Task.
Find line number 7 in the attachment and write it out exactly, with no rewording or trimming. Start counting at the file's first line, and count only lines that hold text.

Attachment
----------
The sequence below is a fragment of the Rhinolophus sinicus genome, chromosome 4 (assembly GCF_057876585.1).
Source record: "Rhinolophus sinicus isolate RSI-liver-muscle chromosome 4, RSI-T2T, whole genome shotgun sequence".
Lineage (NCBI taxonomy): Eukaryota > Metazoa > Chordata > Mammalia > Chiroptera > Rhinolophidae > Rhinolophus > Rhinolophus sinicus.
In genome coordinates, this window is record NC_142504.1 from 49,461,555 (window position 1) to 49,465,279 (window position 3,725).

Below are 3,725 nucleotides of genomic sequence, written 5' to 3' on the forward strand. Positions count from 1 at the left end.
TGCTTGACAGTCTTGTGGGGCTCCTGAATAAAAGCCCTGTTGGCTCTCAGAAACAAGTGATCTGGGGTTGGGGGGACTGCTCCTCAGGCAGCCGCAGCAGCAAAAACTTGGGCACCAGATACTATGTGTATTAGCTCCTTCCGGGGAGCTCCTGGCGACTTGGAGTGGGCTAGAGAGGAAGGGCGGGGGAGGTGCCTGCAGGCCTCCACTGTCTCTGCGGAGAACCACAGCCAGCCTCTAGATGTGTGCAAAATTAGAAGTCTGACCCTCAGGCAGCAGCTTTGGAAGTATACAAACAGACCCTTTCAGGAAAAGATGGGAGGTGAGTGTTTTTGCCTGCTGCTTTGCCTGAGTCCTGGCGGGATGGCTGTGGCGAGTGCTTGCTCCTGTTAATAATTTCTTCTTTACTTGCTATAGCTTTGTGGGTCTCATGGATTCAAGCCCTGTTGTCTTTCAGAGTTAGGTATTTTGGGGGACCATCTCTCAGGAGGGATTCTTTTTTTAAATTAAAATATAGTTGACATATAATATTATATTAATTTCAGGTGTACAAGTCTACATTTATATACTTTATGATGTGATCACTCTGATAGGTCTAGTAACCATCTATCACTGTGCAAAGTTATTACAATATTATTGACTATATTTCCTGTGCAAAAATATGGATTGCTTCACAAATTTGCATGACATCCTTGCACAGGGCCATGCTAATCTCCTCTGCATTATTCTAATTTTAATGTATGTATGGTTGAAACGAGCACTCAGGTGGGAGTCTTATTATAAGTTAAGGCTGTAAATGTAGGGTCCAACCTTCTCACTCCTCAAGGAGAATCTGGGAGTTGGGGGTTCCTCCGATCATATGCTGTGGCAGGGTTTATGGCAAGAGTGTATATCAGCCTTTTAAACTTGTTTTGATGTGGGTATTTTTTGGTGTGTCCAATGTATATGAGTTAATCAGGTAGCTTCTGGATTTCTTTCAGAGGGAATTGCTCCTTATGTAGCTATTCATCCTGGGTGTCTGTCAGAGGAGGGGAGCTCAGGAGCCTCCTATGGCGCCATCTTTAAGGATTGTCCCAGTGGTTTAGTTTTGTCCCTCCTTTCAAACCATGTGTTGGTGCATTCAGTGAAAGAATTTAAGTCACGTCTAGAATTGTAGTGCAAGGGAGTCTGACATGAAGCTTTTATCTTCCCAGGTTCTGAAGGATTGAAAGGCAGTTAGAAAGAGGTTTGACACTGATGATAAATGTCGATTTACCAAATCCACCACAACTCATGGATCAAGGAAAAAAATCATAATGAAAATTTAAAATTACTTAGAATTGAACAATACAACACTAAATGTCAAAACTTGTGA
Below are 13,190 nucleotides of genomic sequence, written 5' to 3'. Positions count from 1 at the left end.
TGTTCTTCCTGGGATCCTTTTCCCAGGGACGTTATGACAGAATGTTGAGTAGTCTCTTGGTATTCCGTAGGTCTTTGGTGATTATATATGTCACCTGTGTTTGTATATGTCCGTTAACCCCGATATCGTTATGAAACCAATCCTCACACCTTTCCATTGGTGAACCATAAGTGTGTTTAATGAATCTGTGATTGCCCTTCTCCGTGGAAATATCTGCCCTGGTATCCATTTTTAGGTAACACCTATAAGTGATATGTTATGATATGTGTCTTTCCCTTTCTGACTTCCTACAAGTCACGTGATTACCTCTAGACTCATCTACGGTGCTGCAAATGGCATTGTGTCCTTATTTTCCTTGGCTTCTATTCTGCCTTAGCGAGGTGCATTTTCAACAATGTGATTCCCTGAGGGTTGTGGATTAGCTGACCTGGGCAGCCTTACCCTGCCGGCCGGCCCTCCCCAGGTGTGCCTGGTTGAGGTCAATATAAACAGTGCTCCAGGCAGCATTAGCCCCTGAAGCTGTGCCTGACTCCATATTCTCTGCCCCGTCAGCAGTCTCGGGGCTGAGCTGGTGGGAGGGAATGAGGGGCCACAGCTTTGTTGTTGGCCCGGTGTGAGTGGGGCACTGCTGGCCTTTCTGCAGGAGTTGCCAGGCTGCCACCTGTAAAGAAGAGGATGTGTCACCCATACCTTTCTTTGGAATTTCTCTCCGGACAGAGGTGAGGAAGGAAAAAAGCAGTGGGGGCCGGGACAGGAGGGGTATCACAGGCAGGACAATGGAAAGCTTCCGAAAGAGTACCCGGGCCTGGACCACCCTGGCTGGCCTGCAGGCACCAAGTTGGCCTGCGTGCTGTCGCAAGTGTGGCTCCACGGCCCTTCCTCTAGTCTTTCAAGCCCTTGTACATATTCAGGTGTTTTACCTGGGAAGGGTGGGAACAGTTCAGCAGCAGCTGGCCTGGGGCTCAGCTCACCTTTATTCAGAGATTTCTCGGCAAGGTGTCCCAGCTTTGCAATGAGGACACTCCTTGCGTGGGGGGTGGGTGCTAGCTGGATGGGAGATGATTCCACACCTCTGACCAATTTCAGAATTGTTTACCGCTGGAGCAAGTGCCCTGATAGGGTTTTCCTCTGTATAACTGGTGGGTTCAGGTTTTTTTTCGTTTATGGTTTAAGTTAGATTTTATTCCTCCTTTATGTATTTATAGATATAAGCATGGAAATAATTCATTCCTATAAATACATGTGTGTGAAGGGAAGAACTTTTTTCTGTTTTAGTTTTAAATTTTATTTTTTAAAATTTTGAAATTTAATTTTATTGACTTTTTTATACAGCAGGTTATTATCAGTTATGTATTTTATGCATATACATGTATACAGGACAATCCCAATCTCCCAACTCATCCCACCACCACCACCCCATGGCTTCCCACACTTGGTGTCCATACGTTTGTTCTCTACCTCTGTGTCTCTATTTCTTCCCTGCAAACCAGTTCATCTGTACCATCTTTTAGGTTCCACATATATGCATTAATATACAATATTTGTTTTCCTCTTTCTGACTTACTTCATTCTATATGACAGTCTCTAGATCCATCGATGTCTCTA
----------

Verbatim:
Below are 13,190 nucleotides of genomic sequence, written 5' to 3'. Positions count from 1 at the left end.